kitchen life

Today we received our property assessment in the mail. It's just a postcard from the city telling you the market value of your house, presumably so you can anticipate the amount of property taxes for the coming year. Normally, the assessment isn't something we look forward to. It just shows up and we glance at it, and that is that. But this one was the first official assessment of our home's value since the Very Expensive and Time-Consuming basement renovations last year. Now, I know that you never get back dollar for dollar what you put into home improvements, but we were hoping for a decent fraction of it, like half, or even a third. Alas, adding a second bathroom and 600 square feet of living space in our now-finished basement amounts to, according to the city of Madison, roughly the cost of replacing the furnace and buying a few new towels for the bathroom.

It was discouraging, to say the least. Not because we are eager to pay so much more in property taxes, mind you, but because we were really hoping there would be enough added worth that we could borrow more to extend the kitchen. I believe I've bitched and moaned mentioned in the past that our kitchen is rather cramped and badly in need of some updates. I can live with no garage, I can live with small bedrooms and shallow closets, and I can live with the narrow upstairs bathroom and the wobbly pedestal sink therein, but I was really, really hoping we could improve and embiggen the kitchen. (According to blogger, "embiggen" isn't a word, but I say it is. So there.)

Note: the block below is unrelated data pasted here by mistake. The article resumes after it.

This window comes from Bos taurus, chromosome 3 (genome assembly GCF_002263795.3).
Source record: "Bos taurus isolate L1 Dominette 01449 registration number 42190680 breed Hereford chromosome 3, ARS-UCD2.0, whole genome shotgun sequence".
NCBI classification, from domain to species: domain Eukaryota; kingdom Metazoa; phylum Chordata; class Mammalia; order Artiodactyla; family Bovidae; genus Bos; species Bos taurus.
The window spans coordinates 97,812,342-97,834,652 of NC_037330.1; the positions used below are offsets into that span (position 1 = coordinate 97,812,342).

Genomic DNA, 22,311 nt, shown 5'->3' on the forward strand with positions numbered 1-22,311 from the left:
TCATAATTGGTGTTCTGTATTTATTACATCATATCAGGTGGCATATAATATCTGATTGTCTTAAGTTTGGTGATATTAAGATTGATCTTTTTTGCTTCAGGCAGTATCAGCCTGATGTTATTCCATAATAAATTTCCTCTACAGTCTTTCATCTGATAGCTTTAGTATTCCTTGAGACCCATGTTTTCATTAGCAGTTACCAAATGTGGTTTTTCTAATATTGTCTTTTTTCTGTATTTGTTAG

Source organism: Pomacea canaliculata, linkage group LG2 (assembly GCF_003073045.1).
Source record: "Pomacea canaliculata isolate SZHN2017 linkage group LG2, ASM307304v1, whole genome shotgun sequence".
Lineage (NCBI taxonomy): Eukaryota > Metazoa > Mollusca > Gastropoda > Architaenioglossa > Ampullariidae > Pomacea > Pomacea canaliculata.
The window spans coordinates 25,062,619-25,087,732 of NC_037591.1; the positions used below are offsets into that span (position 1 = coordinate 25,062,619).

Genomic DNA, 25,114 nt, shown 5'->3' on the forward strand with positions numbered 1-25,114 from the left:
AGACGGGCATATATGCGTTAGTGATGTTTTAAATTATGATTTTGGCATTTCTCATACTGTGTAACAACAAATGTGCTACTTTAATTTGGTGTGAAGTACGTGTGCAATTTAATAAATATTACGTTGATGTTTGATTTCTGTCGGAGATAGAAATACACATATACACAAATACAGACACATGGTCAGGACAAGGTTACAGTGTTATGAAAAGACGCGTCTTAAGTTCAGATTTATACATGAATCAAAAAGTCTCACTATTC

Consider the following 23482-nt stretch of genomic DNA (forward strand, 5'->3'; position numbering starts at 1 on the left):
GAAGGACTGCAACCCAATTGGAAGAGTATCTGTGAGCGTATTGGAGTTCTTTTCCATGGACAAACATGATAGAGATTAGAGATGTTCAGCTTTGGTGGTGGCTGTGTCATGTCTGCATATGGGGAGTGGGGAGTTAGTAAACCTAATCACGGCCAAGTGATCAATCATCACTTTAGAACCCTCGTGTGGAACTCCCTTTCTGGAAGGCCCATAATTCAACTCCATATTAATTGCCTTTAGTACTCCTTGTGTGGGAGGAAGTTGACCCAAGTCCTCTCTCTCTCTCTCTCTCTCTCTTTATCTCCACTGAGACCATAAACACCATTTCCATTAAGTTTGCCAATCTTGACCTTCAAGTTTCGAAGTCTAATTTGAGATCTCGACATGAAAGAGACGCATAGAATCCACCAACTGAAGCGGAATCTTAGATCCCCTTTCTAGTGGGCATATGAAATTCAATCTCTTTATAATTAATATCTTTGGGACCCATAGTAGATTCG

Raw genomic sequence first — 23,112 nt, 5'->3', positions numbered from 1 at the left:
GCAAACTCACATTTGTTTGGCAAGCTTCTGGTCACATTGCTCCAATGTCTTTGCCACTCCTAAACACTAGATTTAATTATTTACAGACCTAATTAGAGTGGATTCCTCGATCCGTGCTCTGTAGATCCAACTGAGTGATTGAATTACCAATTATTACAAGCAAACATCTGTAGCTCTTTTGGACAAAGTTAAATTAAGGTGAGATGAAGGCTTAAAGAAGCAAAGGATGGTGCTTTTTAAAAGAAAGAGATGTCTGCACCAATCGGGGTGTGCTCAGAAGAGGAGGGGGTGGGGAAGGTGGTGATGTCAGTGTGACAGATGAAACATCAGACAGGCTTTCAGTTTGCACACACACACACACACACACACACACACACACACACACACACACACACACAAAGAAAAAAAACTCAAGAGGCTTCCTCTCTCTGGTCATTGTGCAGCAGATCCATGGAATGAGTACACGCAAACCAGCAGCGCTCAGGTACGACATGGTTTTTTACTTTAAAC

It's just that I spend so much time in there. You can call me a SAHM, you can call me a housewife (though I'd rather you didn't), you can call me what you like, but the truth is, the most important and challenging aspect of my work at home is feeding my family. To say that it's important for us to eat healthily and eat well is an understatement. And since I have young children who are both rather finicky eaters and constantly in need of snacks and meals, well, it means I spend a lot of time and effort planning and preparing what we eat every day. It's a good thing I enjoy it. I mean, I love good food, and I love cooking good food, and I consider eating well one of the great joys of life. This means, though, that most of the time I spend at home is in my kitchen, and I was looking forward to making it bigger and nicer and also replacing our dying, held-together-with-duct-tape-and-cardboard fridge with a better one. And having a better place to store the breakfast cereal than on top of the microwave, which is on top of the sucky fridge. But it is not to be, at least for now.

It's okay. We're okay. I mean, it's better to eat well in a pain-in-the-ass kitchen than spend so much money on a nicer, bigger house that we can't afford good food. Or be working so hard to pay for it that we wouldn't have the time to prepare and enjoy meals together. I have things in perspective. I'm just kind of bummed about it.

Comments

Embiggen should totally be a word. Candidates for the opposite process could be debiggen, disbiggen, unbiggen, or smallenate.
Amanda said…
We got one of those cards in the mail, too. I was not happy about the number on it!
Claire said…
Yep, our neighborhood definitely got a solid kick in the pants, too. Sigh...
visio 2010 sale said…
Visio 2010 to create data-related chart (rather than using a static image) to display the data, these charts are easy to refresh, and can significantly increase productivity. Using Visio 2010 download graph to system resources and processes information about the operation and shared within the enterprise organization.

Popular Posts